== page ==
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Two knights before thy fragrant altar bend,
Adored Melissa,' and two squires attend.
Meadia's 2 soft chains five suppliant beaux confess,
And hand in hand the laughing belle address ;
Alike to all she bows with wanton air,
Rolls her dark eye, and waves her golden hair.

Wooed with long care, Curcuma, cold and shy,
Meets her fond husband with averted eye:
Four beardless youths the obdurate beauty moze
With soft attentions of Platonic love.

With vain desires the pensive Alcea burns,
And, like sad Eloisa, loves and mourns.
The freckled Iris 5 owns a fiercer flame,
And three unjealous husbands wed the dame.
Cupressus & dark disdains his dusky bride ;
One dome contains them, but two beds divide.
The proud Osyris? flies his angry fair ;
Two houses hold the fashionable pair.
With strange deformity Plantago 8 treads,
A monster birth! and lifts his hundred heads.
Yet with soft love a gentle belle he charms,
And clasps the beauty in his hundred arms.
So hapless Desdemona, fair and young,
Won by Othello's captivating tongue,
Sighed o'er each strange and piteous tale distressed,

And sunk enamoured on his sooty breast.
Is all this really a whit less ridiculous than the parody of it in
The Loves of the Triangles ?

For me, ye Cissoids, round my temples bend
Your wandering curves ; ye Conchoids, extend ;
Let playful Pendules quick vibration feel,
While silent Cyclois rests upon her wheel ;
Let Hydrostatics, simpering as they go,

Lead the light Naiąds on fantastic toe ;
1 Balm ; four males and one female.
2 American cowslip; five males and one female.

3 Turmeric; one male and one female, together with four filaments without anthers.

4 Double holly hocks.
5 Flower-de-luce; three males and one female.
6 Cypress.
7 The males and females of the Osyris are on different plants.
8 Rose-plantain.

Let shrill Acoustics tune the tiny lyre ;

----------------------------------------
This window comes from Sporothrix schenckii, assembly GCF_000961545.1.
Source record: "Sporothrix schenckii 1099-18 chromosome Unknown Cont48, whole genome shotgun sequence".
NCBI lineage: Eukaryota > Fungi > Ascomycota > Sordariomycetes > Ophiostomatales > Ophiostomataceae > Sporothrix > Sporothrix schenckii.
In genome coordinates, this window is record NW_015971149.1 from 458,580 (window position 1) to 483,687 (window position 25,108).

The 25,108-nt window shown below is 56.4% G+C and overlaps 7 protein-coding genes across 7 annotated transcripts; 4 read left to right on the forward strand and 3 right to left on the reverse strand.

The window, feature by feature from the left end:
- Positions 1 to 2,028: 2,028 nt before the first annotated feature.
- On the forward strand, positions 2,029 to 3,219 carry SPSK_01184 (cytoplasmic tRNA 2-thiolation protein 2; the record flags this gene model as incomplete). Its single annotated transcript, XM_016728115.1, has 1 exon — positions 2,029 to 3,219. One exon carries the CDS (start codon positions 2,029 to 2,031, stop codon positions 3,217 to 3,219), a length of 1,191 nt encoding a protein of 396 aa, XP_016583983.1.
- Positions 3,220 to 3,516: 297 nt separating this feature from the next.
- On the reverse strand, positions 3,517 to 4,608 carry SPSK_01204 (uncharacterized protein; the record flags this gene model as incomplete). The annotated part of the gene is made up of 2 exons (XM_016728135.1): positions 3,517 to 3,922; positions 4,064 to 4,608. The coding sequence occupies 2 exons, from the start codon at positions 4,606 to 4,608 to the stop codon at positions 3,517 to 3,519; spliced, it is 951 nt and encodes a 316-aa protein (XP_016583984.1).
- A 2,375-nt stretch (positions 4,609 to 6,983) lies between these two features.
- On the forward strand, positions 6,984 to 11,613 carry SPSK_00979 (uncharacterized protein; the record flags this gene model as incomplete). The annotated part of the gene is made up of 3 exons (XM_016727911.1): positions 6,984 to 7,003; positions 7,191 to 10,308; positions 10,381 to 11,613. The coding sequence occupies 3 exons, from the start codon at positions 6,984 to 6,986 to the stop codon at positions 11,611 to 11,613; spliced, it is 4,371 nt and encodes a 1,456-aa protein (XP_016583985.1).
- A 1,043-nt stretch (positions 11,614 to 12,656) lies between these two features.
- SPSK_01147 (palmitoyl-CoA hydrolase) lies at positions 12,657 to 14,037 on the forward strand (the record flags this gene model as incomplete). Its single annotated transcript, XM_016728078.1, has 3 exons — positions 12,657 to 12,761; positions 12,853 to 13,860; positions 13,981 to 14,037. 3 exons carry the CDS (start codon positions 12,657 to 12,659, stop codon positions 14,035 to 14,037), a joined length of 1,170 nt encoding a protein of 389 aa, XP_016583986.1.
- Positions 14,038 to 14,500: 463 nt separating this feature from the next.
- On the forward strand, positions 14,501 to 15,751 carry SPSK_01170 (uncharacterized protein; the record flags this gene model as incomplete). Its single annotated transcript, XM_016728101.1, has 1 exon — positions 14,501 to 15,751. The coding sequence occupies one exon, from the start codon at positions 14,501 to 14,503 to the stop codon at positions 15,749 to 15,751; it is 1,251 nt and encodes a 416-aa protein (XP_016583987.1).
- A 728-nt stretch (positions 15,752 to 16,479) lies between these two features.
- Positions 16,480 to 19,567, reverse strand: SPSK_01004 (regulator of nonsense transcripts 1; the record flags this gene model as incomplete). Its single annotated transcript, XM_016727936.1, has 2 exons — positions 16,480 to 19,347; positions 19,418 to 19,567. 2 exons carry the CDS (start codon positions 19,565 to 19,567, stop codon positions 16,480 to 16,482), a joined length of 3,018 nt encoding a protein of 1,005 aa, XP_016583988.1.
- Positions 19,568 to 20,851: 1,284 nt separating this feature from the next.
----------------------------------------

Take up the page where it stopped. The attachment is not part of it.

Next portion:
With Euclid sage fair Algebra conspire ;
The obedient Pulley strong Mechanics ply ;
And wanton Optics roll the melting eye.

Alas that partial Science should approve
The sly Rectangle's too licentious love !
For three bright nymphs the wily wizard burns ;
Three bright-eyed nymphs requite his flame by turns.

And first the fair Parabola behold
Her timid arms with virgin blush unfold !
Though on one focus fixed, her eyes betray
A heart that glows with love's resistless sway;
Though, climbing oft, she strive with bolder grace
Round his tall neck to clasp her fond embrace,
Still, ere she reach it, from his polished side
Her trembling hands in devious Tangents glide.

Not thus Hyperbole ; — with subtlest art
The blue-eyed wanton plays her changeful part.

Yet why, Ellipsis, at thy fate repine ?
More lasting bliss, securer joys are thine.
Though to each fair his treacherous wish may stray,
Though each in turn may seize a transient sway,
'Tis thine with mild coercion to restrain,
Twine round his struggling heart, and bind with endless chain.

So down thy hill, romantic Ashbourn, glides
The Derby Dilly, carrying three insides.
One in each corner sits, and lolls at ease,
With folded arms, propped back, and outstretched knees ;
While the pressed Bodkin, punched and squeezed to death,
Sweats in the midmost place, and scolds, and pants for breath.


It must be regarded as a real misfortune for Dr. Darwin's fame, though a ludicrous one, that he should have had such a biographer